That's very impressive. Even considering that Phonitor's harmonics are below audible threshold, on M3 they are practically absent. It's interesting that on Bob Katz's graphs (here and here) the 60 Hz spike is more prominent. Perhaps that depends on the power supply?

The results for a 20 Hz sine are also very good, this is M3:


And this is Phonitor Mini:


Apparently, 400 mV output level is a piece of cake for both amplifiers. I decided to crank them both up to produce 3 V RMS into 33 Ohm load. Distortion levels are now noticeably higher in both amps, but still below audibility (again, M3 is orange, Phonitor is cyan):

It's interesting to note that the level of THD of M3 at 3 V output: 0.0061% is still lower than Phonitor's level of THD into 440 mV: 0.0074%. That demonstrates how much power M3 has. And just a reminder, please don't rely on THD+N numbers on these graphs—they are quite high due to relatively high noise floor of my measurement rig.


IMD

Here M3 also demonstrated better performance. Here is SMTPE IMD for M3:

And for Phonitor Mini:

As we can see, there are a lot more sidebands on the 7 kHz signal caused by 60 Hz signal played along with it.

And here is CCIF IMD for M3:

And for Phonitor Mini:

The 1 kHz signal—the result of interaction between 19 kHz and 20 kHz signals is more visible, although it's level is at -100 dBFS, which is inaudible.


Frequency Response

I would not expect anything but a ruler flat response from both of these amplifiers, and indeed this was the case:

The channel balance is also exemplary. It's 0.078 dB for Phonitor, and 0.061 dB for M3. And remember that I've built M3 by hand!


Stereo Separation (Crosstalk)

It's the only measurement where M3 has shown worse results than Phonitor. Here is Phonitor:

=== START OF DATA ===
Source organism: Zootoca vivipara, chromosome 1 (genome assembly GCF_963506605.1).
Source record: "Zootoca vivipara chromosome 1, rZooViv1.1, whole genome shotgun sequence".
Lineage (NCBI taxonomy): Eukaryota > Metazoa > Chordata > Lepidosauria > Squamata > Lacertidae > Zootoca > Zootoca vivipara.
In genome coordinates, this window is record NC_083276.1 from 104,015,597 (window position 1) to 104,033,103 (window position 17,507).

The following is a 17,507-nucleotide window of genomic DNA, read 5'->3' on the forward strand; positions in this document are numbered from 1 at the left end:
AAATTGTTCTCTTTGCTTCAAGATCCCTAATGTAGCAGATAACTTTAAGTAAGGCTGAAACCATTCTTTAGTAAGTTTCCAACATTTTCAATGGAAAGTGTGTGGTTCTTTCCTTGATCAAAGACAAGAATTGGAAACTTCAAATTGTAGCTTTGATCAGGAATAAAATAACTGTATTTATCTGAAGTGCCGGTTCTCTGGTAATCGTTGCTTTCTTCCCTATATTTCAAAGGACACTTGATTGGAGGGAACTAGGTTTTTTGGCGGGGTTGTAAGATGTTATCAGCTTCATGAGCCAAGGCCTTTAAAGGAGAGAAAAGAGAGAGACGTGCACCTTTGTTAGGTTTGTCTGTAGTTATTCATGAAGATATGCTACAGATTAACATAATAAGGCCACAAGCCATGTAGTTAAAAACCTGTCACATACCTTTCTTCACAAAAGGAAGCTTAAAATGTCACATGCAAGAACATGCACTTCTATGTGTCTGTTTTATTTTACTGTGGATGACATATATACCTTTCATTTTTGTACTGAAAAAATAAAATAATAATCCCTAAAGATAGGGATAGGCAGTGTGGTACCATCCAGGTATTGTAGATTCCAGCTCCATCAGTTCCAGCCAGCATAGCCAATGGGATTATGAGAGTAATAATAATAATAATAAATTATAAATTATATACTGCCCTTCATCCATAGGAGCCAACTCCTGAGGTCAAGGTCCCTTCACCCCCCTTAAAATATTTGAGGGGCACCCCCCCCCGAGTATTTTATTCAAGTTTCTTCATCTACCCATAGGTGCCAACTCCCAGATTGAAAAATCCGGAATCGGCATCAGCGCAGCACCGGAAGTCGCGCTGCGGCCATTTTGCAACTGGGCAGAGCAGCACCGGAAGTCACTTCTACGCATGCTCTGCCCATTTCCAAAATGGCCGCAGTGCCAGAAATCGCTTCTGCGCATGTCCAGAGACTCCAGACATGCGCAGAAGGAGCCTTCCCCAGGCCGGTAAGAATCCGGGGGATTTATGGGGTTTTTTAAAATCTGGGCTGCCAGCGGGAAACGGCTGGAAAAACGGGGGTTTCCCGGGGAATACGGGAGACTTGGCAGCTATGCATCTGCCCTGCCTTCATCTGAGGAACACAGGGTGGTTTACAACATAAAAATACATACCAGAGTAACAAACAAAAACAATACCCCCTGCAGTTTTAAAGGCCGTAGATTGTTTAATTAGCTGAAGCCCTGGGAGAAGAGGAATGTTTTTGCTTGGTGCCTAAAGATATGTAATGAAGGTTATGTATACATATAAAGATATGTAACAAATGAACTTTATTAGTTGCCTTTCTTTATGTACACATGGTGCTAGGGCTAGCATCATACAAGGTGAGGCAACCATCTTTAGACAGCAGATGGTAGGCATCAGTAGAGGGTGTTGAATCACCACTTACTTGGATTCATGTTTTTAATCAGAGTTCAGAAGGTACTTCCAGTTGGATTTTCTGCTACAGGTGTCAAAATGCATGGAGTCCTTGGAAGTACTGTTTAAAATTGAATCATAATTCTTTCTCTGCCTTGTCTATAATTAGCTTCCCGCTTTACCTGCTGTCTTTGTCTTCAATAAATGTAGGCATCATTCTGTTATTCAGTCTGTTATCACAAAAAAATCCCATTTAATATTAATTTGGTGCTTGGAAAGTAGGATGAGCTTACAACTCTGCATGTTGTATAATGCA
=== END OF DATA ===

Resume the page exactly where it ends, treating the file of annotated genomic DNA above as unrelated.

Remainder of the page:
The crosstalk level stays at -74 dBFS until 1 kHz, and then climbs up to -64 dBFS. It's definitely better than Behringer UCA202 was showing. Now let's look at M3:

Here variation is less—within 4 dB, but the overall level is higher—at -60.5 dBFS. Why is that? Bob Katz obtained similarly high figure: -42 dBFS into 20 Ohm load. But the crosstalk was improving (becoming lower) as the load impedance was growing higher. Bob explains this with the fact that the driven (active) ground of M3 has output impedance.

Considering the worse absolute value, Bob says that anything better than -30 dBFS is insignificant. Thus, -60 dBFS isn't a big deal.


Output Impedance

Another victory of Phonitor: 0.06 Ohm of output impedance versus 0.11 Ohm on M3. Although, I'm not sure this measurement has the same meaning considering the driven ground of M3.

Conclusions

M3 is a transparent amplifier. The absence of distortions is due to its enormous power capacity. I actually doubt that the driven ground has much influence on its performance. It would be interesting to build a version of M3 with classical passive ground channel. Like LXmini speakers, it's a great design that can be reliably built and provide consistence level of performance.